Feature articles

A taste for carbohydrates

Professor Russell Keast is from the Centre for Advanced Sensory Science (CASS) at Deakin University. His research is primarily focussed on the sense of taste and how it affects food choices.

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  1.       CASS achieved significant International attention for your evidence supporting the idea of a seventh taste for complex carbohydrates. What exactly did you find?

We have now published three papers with a fourth out in the next few months. In the published papers we have shown at low concentrations, carbohydrate taste is independent of sweet taste, however at higher concentrations there is some overlap.  This is interesting as there may be some interaction between sweet taste and carbohydrate taste.  Also, we have shown being more sensitive or experiencing high intensity for carbohydrate taste was associated with greater energy and starch intakes, and a greater waist circumference. 

 2.       How did you develop the idea that there might be a complex carbohydrate taste?

The hypothesis came from exercise science.  There is quite a bit of information that shows performance is enhanced after an oral rinse (no swallowing) with maltodextrin carbohydrate. (Read more about starches in previous issues here and here). The increase in performance did not happen with sugars or water indicating some form of oral receptor responsive to maltodextrin. 

We started to look at this in 2012 and Julia Low began her PhD investigating sweet and carbohydrate taste in 2013. The first results were published 2015 by Dr Juyun Lim’s laboratory at Oregon State University and to date I believe we are the only two labs who have published in the carbohydrate taste area in humans. Our lab is the only one working on the link with diet and anthropometry.

3.       What are the effects of our ability to detect complex carbohydrates in food?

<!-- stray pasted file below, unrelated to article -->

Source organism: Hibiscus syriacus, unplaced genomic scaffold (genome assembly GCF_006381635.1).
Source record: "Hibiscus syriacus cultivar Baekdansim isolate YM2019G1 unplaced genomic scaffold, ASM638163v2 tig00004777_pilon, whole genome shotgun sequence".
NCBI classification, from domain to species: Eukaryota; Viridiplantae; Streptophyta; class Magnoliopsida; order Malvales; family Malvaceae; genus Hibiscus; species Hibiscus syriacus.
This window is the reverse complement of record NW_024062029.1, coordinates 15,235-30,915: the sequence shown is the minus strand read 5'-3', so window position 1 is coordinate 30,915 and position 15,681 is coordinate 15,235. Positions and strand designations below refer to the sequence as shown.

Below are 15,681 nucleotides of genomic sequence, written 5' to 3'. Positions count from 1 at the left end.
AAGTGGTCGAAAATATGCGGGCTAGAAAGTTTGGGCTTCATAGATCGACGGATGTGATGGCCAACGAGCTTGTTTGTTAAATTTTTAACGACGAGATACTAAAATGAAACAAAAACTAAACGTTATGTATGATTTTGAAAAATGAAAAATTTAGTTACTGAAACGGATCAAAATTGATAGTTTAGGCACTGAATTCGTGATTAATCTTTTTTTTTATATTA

More work needs to be completed in this area.  We have published two papers, both using taste assessment protocol and associations with diet. In one study we had fewer participants (n=34) and more detailed dietary assessment, and in second study we had more participants (n=92) but less detailed dietary assessment.  In the more detailed dietary assessment we an interesting association – if you were more sensitive to carbohydrate taste you consumed more starch and had a higher energy intake. You also had a larger waist circumference, but not BMI. 

In the second, less detailed dietary assessment, we did not find the associations and only measured BMI and not waist circumference.  This is part of the problem with any science, reproducibility.  The lack of similar results could be explained by the different dietary assessment methods. In a study yet to be published, research does show that increased carbohydrate taste sensitivity leads to increased starch and energy intake.

 4.       What are the public health implications of a seventh taste for complex carbohydrate?

Factors that lead to increased consumption and overweight and obesity warrant further research, along with the development of strategies to limit consumption.  What we have observed is that there is a link between an increased taste signal from carbohydrate and increased consumption of starchy foods. We have also linked this with increased waist circumference, which is a very good indicator of excess central adiposity, the metabolically active stored fat.

 5.       There is no data to link sweet taste sensitivity, BMI and dietary intake. Can the same be said for complex carbohydrate taste sensitivity?

I like the question. As previously mentioned we believe that there are associations between carbohydrate taste and diet, and yes there is much evidence that sweet taste, diet and BMI are not linked. Part of our research going forward is looking at carbohydrate as a whole – sugars and complex carbohydrate together to see if this provides greater insight.

 6.       Scientific evidence that lower carbohydrate diets can provide metabolic benefits in some people is building. Being more sensitive to the taste of carbohydrates and prone to consuming more may not be ideal for these people. What are your thoughts?

This is also a future intervention research area.  Can we modify a person’s carbohydrate taste (as we have done with fat) and what 

influence will this have on diet?  For example, if we can decrease an individual’s sensitivity to carbohydrate we would hope that they would naturally decrease their consumption of starchy foods.

 7.       Last time we spoke in 2016, it was about the new sixth taste for fat, and CASS has published research on the new seventh taste for carbohydrates. Are there any other ‘new’ tastes on the horizon?

Yes, perhaps too many. This is due to increases in technologies, increased knowledge and decreases in costs for some of the advanced techniques to investigate taste receptors.  Having said that, we still have not identified the carbohydrate taste receptor/s. There is potentially a taste named kokumi (it may be associated with MSG or umami), as well as calcium, phosphorous, metallic- and potentially many more. Perhaps we need to reframe what a taste is. ​

You can read more about CASS carbohydrate taste research here and here. 

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